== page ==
- Customer Support? One of the biggest expenses for software products is the cost associated with supporting its customers. When I worked at Omniture, we had a massive customer support organization of account managers and client care that grew exponentially. If Google has paid clients, I would imagine that it would need to provide support at a level that far exceeds what it is offering today. This is not an easy task and Google is known for being somewhat hands off for most of its products. When your product is free, people accept that they are going to be on their own more than when they are paying for something and if support isn’t good, I could see Google Analytics losing a bit of its current luster. I also imagine that Google loses quite a bit of money on Google Analytics (which I assume it makes up for on the AdWords side), and this will be even worse once it has to staff up to support users unless it can find a way to get its partners to offer that support.
- SLA’s (Service Level Agreement). Paid-for vendors have legal requirements around the availability of the product and the handling of product issues. To date, it is my understanding that Google Analytics has not had SLA’s since it is a free product, but I would imagine Google would need to provide a reasonable SLA for the paid side. SLA’s are never fun and usually end up costing time and money…
- What happens if no one buys it? Google has done a lot of things that have changed the market and some that have not done quite as well (i.e. Google Wave). Google shook up the web analytics industry in a huge way with free Google Analytics, but what would it say if only a small % of companies decide to pay for its product? Does this serve as a boost to its paid competitors? I guess the real question comes down to this. If I am a Fortune 500 company and am currently using Google Analytics and a paid product from Omniture, Webtrends, Coremetrics or Unica (which is very often the case!), what features will Google Analytics add to its paid product that will get me to only use Google Analytics and get rid of my other paid vendor? I would guess that the things I would be looking for are 1) my own dedicated servers so I know my data is really my data and can be kept as long as I want, 2) knowledge that Google is not seeing any of my data and using it in its search algorithms, 3) support and SLA’s at the same caliber I am getting from my other paid vendors and 4) 90% of the features I can get from my other paid vendor. If Google can deliver on these items (and I am sure it can), I think it will make a compelling case as to why companies should standardize on Google Analytics, but I don’t think this will be something that happens overnight.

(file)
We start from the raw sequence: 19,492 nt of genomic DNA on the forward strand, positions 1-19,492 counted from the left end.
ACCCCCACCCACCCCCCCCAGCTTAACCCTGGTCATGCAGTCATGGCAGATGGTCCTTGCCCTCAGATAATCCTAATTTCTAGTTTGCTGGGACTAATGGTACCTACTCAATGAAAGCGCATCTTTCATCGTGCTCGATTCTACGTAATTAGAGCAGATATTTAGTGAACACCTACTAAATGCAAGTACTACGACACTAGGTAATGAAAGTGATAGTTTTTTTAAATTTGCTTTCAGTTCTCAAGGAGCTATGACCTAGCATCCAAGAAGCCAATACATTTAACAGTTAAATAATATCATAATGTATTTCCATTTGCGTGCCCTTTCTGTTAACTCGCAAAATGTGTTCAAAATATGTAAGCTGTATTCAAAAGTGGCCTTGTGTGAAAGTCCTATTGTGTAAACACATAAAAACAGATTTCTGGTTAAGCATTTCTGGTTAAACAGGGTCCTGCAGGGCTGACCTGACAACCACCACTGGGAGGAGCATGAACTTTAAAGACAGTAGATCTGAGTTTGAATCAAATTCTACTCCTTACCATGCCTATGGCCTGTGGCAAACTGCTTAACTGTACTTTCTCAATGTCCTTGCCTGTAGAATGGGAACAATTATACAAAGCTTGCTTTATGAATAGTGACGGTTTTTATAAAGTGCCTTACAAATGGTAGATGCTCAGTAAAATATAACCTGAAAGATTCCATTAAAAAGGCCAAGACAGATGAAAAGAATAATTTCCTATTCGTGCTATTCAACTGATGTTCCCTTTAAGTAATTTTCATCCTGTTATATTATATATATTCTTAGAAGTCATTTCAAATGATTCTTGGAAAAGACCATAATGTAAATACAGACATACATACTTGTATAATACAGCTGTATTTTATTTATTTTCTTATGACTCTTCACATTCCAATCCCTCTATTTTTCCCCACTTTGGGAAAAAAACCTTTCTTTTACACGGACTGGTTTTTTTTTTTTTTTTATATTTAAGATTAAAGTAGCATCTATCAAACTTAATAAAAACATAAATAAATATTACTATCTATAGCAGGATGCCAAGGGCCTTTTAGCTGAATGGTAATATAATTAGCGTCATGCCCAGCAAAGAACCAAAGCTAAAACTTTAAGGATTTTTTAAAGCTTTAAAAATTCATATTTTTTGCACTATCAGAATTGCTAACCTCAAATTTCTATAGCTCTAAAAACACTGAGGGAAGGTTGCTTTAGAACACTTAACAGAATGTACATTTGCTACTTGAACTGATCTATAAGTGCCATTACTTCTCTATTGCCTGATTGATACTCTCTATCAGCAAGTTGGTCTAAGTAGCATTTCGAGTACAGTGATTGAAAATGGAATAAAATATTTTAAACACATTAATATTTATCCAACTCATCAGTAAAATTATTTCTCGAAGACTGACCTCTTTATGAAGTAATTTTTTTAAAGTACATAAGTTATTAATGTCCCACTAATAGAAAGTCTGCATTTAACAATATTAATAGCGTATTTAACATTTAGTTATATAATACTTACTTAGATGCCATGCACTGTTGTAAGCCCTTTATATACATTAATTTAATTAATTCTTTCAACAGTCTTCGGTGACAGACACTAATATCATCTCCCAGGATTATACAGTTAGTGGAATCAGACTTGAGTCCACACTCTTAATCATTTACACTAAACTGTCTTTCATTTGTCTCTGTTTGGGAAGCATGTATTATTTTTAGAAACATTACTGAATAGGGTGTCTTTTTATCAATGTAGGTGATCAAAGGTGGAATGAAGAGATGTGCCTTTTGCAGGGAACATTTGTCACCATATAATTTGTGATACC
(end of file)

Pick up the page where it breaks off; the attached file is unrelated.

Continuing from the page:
Obviously, all of this is still speculation, but I, for one, look forward to seeing what Google does and how they address some of the items I have described here.
I highly recommend you check out this YouTube video on disruptive innovation. I think it is very cool to watch this and think about Google being the “entrant” and the other paid web analytics vendors as being the “incumbents” described in the video. This video talks about what Google has done to the other paid vendors and how Google could one day become the incumbent and fall prey to even newer entrants (or reincarnations of the old incumbents!). Fascinating stuff!
So what do you think? Will they do it? Will people buy it? What things do you think Google needs to do to make it successful? Please share your thoughts by adding a comment here…
About Adam Greco
Adam Greco is a longstanding member of the web analytics community who has consulted with hundreds of clients across every industry vertical. Mr. Greco began his web analytics career managing the website for the Chicago Mercantile Exchange, became one of the founders of the Omniture Consulting group, and was most recently Senior Director of Web Analytics at Salesforce.com.
Want to speak with Adam? Contact Web Analytics Demystified